Grief and horror reign in Greece after the serious train accident that left at least 46 dead and dozens injured. Cruel details are now coming to light: The family who lost three young daughters when two trains collided on Wednesday night; the parents who are still desperately waiting for the bodies to be identified in order to obtain certainty. Some of the victims are completely burned and can only be identified by DNA analysis, which takes time. It is therefore expected that the number of deaths will continue to rise. At the same time, accusations against the state and the state railway company are piling up. The electronic control system is said to have hardly worked for 20 years.
"What are you waiting for to intervene? What else needs to happen?" This is what it says in a letter that railway unionists sent to the state railway company and the Ministry of Transport just three weeks ago. They had repeatedly denounced the conditions in writing and explained the problems in detail.
Not working or even out of service
Accordingly, the light signals on the approximately 500-kilometer Athens-Thessaloniki route have not worked for many years. The ETCS (European Train Control System) - the system that stops the train when danger is imminent and thus also protects against human error - is out of order. In addition, for 15 years now, the safety and lighting systems in the tunnels have not been fully functional.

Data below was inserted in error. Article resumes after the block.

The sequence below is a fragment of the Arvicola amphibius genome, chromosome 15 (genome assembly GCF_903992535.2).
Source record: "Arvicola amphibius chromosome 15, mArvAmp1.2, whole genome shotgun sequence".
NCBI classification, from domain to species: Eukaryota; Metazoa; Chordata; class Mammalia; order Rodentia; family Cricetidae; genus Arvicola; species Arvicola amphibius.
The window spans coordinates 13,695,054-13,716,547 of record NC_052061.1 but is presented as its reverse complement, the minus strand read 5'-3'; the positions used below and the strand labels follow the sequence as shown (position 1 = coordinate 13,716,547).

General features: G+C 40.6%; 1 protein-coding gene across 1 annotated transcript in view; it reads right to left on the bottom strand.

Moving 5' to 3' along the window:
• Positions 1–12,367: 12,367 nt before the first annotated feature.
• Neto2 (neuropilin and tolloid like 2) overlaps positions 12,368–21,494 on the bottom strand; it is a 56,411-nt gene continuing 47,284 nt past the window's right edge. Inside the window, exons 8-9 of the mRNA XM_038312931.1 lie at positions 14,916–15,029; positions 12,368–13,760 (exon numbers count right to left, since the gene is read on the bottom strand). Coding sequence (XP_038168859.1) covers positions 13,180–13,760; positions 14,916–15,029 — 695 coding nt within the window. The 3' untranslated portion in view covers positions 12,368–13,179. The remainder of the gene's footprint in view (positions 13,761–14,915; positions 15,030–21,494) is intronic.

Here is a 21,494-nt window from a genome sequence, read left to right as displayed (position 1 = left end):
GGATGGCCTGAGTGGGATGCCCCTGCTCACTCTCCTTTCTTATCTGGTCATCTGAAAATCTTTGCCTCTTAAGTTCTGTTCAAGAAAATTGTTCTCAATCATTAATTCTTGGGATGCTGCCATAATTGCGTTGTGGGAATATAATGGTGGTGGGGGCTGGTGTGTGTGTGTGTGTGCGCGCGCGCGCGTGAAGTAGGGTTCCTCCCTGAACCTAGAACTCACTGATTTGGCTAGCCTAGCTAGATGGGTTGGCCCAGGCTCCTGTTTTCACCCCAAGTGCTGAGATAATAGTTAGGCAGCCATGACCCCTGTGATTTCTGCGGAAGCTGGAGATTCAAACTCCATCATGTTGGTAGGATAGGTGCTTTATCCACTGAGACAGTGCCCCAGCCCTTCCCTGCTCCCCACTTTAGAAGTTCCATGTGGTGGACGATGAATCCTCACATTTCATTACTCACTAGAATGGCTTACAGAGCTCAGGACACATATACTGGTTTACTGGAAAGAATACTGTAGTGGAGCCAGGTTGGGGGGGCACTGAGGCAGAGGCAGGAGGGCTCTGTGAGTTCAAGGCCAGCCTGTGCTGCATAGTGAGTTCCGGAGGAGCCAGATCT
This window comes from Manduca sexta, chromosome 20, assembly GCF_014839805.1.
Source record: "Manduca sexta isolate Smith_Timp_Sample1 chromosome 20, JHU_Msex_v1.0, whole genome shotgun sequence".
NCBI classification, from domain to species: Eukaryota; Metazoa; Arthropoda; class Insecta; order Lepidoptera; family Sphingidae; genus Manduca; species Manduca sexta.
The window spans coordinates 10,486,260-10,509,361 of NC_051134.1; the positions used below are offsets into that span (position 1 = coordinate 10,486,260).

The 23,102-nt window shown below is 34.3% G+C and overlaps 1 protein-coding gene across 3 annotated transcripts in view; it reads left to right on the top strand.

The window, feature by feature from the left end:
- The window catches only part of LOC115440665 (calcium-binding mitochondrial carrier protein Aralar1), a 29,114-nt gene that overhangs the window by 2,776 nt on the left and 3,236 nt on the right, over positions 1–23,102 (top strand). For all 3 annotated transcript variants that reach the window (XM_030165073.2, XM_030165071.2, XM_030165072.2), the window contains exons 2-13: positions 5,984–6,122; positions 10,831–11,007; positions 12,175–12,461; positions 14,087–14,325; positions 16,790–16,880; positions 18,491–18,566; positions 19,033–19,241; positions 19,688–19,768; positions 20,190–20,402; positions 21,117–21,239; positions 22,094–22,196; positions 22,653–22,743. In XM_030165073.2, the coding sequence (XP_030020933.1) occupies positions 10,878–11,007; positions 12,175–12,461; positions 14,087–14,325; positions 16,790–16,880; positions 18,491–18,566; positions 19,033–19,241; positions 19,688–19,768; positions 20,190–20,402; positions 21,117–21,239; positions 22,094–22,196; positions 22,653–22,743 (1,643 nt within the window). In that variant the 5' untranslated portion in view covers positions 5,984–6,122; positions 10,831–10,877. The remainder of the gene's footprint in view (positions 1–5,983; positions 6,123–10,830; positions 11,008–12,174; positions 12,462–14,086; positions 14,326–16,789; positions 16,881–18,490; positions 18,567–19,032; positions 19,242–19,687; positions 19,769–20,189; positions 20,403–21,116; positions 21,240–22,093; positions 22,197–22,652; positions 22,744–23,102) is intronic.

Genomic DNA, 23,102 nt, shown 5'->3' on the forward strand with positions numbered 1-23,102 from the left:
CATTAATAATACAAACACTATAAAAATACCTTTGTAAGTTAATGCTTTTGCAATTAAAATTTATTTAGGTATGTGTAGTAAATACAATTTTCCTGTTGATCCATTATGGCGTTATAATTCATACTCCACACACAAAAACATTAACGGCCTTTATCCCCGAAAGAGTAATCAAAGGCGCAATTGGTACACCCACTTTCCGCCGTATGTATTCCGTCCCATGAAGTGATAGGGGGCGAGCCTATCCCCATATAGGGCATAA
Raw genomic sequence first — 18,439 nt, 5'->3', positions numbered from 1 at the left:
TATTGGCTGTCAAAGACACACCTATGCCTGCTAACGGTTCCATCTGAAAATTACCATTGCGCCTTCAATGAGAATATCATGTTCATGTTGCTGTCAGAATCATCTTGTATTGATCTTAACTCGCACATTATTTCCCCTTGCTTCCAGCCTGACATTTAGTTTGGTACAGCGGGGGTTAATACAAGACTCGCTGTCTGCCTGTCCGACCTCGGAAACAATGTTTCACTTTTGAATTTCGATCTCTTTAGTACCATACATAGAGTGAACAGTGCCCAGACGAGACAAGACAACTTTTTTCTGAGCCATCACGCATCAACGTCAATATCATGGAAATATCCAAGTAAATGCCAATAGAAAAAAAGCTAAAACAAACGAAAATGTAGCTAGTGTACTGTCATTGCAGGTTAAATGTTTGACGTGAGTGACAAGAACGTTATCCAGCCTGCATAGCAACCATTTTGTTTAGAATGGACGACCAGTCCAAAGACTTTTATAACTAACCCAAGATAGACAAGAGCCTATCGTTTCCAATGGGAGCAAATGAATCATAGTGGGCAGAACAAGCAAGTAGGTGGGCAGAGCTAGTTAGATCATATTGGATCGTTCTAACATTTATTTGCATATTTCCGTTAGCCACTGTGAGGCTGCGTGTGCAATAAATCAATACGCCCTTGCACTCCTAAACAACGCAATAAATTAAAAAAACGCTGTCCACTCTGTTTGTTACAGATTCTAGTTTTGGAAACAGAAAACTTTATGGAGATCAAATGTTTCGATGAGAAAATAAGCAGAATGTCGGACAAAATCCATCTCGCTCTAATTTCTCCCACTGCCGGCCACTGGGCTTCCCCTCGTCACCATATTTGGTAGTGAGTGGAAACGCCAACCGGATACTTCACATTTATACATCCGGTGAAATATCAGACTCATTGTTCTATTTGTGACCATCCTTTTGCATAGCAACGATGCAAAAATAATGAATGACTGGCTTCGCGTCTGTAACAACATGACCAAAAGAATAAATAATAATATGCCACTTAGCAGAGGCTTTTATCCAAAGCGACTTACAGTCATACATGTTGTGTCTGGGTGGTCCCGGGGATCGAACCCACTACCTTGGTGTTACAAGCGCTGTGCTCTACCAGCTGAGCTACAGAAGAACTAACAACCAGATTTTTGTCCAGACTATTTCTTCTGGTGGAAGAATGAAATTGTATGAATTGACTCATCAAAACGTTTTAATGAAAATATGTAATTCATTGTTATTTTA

The admission of the station master in the city of Larisa, who is said to have ultimately caused the accident through wrong decisions and actions, almost fades into the background. The 59-year-old was arrested on Wednesday after the accident and charged with manslaughter and bodily harm. According to media reports, he admitted to having made mistakes and thereby sent the passenger train onto the wrong track, so that it collided head-on with a freight train on the open line.
Many people in Greece perceive the stationmaster as a pawn sacrifice. Both in Athens and in Thessaloniki there were strikes by the railway workers on Thursday and protests, some of them violent, in front of the offices of the railway operator, Hellenic Trains. However, this is not responsible at all - the infrastructure of the network is in the hands of the state company OSE. Their boss resigned, just like the Greek Minister of Transport. Observers expect that there will be more resignations and sackings - even if the serious accident is far from being fully explained.